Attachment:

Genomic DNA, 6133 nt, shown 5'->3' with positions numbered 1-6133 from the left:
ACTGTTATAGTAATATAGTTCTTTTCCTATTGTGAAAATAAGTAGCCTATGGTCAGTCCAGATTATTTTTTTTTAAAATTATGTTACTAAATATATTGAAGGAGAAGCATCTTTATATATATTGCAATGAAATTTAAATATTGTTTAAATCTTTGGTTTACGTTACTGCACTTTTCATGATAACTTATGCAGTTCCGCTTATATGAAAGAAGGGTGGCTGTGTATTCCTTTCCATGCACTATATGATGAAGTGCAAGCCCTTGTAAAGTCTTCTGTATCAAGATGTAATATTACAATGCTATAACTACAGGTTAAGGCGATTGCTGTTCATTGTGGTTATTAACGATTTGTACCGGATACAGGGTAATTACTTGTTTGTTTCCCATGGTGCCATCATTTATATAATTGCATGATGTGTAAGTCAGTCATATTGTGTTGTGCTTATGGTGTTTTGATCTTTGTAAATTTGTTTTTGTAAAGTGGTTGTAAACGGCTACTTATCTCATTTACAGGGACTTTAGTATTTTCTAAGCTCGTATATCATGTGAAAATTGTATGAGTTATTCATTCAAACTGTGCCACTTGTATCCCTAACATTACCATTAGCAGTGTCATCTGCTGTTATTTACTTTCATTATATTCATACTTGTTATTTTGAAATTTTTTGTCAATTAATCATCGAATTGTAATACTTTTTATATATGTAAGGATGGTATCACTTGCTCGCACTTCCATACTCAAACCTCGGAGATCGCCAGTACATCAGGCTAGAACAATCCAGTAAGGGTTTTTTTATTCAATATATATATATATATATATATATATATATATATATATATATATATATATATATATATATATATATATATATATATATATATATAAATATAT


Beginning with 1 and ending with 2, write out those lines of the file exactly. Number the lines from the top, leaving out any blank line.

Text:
Genomic DNA, 6133 nt, shown 5'->3' with positions numbered 1-6133 from the left:
ACTGTTATAGTAATATAGTTCTTTTCCTATTGTGAAAATAAGTAGCCTATGGTCAGTCCAGATTATTTTTTTTTAAAATTATGTTACTAAATATATTGAAGGAGAAGCATCTTTATATATATTGCAATGAAATTTAAATATTGTTTAAATCTTTGGTTTACGTTACTGCACTTTTCATGATAACTTATGCAGTTCCGCTTATATGAAAGAAGGGTGGCTGTGTATTCCTTTCCATGCACTATATGATGAAGTGCAAGCCCTTGTAAAGTCTTCTGTATCAAGATGTAATATTACAATGCTATAACTACAGGTTAAGGCGATTGCTGTTCATTGTGGTTATTAACGATTTGTACCGGATACAGGGTAATTACTTGTTTGTTTCCCATGGTGCCATCATTTATATAATTGCATGATGTGTAAGTCAGTCATATTGTGTTGTGCTTATGGTGTTTTGATCTTTGTAAATTTGTTTTTGTAAAGTGGTTGTAAACGGCTACTTATCTCATTTACAGGGACTTTAGTATTTTCTAAGCTCGTATATCATGTGAAAATTGTATGAGTTATTCATTCAAACTGTGCCACTTGTATCCCTAACATTACCATTAGCAGTGTCATCTGCTGTTATTTACTTTCATTATATTCATACTTGTTATTTTGAAATTTTTTGTCAATTAATCATCGAATTGTAATACTTTTTATATATGTAAGGATGGTATCACTTGCTCGCACTTCCATACTCAAACCTCGGAGATCGCCAGTACATCAGGCTAGAACAATCCAGTAAGGGTTTTTTTATTCAATATATATATATATATATATATATATATATATATATATATATATATATATATATATATATATATATATATATATATATATATATAAATATAT